As an avid viewer of all talks Ted, I stumbled across a fairly recent conference investigating storytelling entitled “Something Just Out of Sight.” This TEDx talk––the “x” indicating a locally organized TED event––was created and led by Ben Ferguson, Alex Falberg, Curtis Gillen, Ryan Melia, Matt Nuernberger, Arya Shahi, and Daniel Weschler, a group perhaps better known as Pig Pen Theatre Company. The aforementioned seven guys met in 2008 during their Freshmen year at Carnegie Mellon University. As they journeyed through their four years at Carnegie, they bonded over their enthusiasm to tell stories, their love of folk music, and childish sense of play. From these collective desires, they formed Pig Pen Theatre Company. Since then, they have performed Off-Broadway in New York, as well as toured to various theaters nationally gaining credit and acclaim with each performance.
In their Tedx talk, Pig Pen emphasizes that “as a group of storytellers, [the] goal is to provide a space for the audience to engage in their imaginations.” Using a limited vocabulary of puppetry (constructed from house-hold objects) and folk music, Pig Pen pursues the essence of any given theatrical idea, leaving out extraneous detail and explanation. Thus, they allow the audience to experience the presented story together while also inviting them to fill in the details by personalizing the ‘essence-images.’ “Five year olds can brandish a stick at a cul-de-sac and suddenly he is fighting a dragon. The dragon is nowhere to be seen, but that scene is unmistakable.” Pig Pen gives us the stick and plays the action of fighting the dragon, drawing the audience’s imaginations to transform the stick into the sword and then fill the rest of the scene with their imagination.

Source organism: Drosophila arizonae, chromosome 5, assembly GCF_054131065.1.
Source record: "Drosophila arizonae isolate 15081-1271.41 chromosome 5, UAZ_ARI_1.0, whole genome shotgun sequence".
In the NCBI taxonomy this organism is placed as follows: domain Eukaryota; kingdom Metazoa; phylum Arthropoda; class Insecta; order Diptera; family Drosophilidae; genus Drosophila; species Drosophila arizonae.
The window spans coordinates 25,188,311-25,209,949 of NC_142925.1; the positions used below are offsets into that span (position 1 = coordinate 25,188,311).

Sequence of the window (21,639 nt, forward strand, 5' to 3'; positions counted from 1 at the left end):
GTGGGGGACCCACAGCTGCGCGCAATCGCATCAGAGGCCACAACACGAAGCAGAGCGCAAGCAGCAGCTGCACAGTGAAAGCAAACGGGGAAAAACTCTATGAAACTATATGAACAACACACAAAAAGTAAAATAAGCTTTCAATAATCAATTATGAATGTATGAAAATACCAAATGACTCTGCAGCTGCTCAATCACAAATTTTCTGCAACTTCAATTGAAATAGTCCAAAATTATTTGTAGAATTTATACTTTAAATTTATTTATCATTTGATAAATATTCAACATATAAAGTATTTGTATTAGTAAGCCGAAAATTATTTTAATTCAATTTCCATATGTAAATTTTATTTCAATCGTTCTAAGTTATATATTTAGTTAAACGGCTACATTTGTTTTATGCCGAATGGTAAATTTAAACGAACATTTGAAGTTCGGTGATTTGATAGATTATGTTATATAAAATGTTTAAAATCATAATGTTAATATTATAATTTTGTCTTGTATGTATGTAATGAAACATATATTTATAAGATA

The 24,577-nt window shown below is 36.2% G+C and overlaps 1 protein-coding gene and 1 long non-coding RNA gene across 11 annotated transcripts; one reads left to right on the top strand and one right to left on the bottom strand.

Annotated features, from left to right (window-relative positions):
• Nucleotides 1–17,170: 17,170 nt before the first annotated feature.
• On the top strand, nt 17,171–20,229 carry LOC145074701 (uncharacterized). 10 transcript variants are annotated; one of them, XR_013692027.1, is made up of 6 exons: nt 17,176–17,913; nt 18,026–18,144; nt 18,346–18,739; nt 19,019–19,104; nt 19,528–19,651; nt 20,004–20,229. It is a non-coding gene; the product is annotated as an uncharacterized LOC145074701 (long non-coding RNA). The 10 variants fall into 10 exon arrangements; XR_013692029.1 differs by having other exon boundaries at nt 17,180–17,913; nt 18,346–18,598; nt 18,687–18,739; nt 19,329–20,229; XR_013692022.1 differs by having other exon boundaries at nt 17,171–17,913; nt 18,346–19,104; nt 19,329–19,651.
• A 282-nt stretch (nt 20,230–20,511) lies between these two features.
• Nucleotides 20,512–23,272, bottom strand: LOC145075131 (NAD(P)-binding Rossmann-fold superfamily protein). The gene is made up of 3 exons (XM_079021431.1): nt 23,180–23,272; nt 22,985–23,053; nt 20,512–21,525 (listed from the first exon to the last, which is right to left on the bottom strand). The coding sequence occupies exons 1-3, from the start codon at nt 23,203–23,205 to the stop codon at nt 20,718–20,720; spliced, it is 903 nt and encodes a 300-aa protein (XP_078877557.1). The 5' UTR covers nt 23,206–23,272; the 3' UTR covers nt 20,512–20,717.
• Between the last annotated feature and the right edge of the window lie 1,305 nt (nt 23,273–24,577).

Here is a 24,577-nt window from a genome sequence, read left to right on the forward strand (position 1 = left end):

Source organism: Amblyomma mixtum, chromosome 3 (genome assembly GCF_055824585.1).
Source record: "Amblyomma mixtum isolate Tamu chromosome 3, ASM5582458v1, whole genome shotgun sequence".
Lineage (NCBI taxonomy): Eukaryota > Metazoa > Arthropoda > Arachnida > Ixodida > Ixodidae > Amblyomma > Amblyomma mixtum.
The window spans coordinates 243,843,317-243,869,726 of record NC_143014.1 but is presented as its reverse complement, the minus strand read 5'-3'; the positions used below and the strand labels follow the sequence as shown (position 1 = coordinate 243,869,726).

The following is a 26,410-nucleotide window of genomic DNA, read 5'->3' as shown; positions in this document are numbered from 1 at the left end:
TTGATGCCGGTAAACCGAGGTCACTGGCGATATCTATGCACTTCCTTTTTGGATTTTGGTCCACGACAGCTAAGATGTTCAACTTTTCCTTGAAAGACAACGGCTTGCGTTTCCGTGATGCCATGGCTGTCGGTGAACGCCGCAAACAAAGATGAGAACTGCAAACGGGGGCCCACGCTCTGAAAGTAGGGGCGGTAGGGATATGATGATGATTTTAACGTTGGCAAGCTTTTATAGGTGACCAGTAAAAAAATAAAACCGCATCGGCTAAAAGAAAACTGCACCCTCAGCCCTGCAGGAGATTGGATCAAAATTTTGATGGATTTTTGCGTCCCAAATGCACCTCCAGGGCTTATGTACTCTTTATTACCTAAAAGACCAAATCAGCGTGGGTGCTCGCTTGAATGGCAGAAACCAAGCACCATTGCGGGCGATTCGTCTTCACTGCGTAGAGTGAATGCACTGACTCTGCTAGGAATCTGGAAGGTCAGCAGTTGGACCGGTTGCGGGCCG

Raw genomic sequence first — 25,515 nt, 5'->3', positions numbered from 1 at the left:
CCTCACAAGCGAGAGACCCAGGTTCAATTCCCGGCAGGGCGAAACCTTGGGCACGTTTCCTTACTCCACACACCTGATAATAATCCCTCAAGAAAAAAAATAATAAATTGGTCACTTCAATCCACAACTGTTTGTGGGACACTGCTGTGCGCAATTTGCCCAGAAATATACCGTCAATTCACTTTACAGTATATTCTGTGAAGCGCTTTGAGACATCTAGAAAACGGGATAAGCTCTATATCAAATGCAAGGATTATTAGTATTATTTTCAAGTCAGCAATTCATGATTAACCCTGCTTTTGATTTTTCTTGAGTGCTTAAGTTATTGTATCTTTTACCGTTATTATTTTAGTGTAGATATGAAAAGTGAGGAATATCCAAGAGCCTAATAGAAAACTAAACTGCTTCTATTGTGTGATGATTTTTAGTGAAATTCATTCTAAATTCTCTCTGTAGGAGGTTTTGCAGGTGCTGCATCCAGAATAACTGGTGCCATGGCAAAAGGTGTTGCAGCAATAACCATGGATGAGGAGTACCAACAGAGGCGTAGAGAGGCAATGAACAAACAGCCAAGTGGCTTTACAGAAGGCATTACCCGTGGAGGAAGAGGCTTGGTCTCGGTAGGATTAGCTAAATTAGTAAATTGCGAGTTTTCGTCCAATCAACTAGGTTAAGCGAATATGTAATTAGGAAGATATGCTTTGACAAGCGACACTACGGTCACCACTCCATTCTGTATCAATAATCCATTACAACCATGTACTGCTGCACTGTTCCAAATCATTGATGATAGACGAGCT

Among many interesting conclusions in the Tedx talk, I find Pig Pen’s noble goal to engage their audience’s child-like imagination especially resonant. There is an inherent trust and cooperation with the audience in Pig Pen’s aesthetic. By working with the essence of theatrical ideas, Pig Pen forces the audience to engage with their pieces. The audience must complete the images presented with their own imagination for a holistic experience. Often, productions spoon-feed their audiences the story and its meaning, allowing the audience to disengage and rest; there is no work for them to do. The need to ensure the audience has a certain experience ironically works to deprive them of any experience at all. Like Pig Pen, we must think of audience members as new members of our ensemble. We can no longer think of them as separate beings come to view our work. No! They are working with us! We must trust that they too have creative impulses that we can tease out of them so they may engage in our stories.